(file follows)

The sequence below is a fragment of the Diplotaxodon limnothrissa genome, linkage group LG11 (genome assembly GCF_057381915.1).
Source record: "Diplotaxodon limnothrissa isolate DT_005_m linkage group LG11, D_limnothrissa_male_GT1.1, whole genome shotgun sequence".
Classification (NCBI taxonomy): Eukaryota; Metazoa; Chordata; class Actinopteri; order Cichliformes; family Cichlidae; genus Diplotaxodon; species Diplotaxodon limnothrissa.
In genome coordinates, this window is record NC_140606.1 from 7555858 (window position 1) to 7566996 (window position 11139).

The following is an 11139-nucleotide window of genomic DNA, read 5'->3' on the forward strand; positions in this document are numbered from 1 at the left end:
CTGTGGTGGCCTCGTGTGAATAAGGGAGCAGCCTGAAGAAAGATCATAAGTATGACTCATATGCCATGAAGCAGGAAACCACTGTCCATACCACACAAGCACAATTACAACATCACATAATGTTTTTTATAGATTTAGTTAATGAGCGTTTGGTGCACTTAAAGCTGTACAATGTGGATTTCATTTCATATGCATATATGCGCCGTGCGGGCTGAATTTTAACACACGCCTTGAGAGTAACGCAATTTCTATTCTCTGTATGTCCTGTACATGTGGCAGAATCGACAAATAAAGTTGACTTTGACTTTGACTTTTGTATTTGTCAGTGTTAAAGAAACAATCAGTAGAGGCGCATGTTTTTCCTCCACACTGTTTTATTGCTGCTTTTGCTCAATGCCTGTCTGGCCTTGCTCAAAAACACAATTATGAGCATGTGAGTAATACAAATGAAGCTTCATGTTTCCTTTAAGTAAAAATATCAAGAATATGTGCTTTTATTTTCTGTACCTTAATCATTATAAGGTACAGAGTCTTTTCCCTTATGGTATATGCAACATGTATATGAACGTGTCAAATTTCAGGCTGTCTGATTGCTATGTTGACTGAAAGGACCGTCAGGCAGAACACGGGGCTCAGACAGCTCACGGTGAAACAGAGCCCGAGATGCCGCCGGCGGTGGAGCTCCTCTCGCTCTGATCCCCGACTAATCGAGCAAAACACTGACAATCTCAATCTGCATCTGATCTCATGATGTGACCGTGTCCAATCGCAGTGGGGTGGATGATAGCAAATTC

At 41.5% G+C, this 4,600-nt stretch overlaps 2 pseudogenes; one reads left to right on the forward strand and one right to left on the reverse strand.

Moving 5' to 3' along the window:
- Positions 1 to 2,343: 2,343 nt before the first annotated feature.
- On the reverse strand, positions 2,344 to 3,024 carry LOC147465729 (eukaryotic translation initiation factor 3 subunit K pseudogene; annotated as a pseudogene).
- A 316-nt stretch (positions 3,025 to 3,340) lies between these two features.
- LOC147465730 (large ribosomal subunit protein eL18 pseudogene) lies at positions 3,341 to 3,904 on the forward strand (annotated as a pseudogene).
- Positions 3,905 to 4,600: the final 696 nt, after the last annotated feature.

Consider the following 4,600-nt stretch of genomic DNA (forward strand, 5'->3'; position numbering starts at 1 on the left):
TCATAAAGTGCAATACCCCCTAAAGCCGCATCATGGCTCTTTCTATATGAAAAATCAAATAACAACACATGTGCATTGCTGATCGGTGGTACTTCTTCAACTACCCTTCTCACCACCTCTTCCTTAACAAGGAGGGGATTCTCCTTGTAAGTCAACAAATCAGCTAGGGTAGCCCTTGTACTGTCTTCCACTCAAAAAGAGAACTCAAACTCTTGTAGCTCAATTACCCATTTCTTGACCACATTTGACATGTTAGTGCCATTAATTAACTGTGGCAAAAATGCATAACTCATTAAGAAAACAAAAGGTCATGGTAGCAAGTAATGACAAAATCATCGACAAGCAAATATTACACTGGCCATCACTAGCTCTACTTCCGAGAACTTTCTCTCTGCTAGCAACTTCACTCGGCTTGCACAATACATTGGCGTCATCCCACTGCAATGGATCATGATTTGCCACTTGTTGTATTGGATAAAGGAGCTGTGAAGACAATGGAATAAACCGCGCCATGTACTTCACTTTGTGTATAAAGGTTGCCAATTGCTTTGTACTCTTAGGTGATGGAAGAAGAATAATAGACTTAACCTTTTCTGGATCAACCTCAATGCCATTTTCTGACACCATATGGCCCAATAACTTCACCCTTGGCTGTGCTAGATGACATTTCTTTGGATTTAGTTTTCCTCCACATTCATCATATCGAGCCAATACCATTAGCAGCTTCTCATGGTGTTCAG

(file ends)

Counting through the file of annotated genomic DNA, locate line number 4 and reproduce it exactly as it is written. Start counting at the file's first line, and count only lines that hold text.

In genome coordinates, this window is record NC_140606.1 from 7555858 (window position 1) to 7566996 (window position 11139).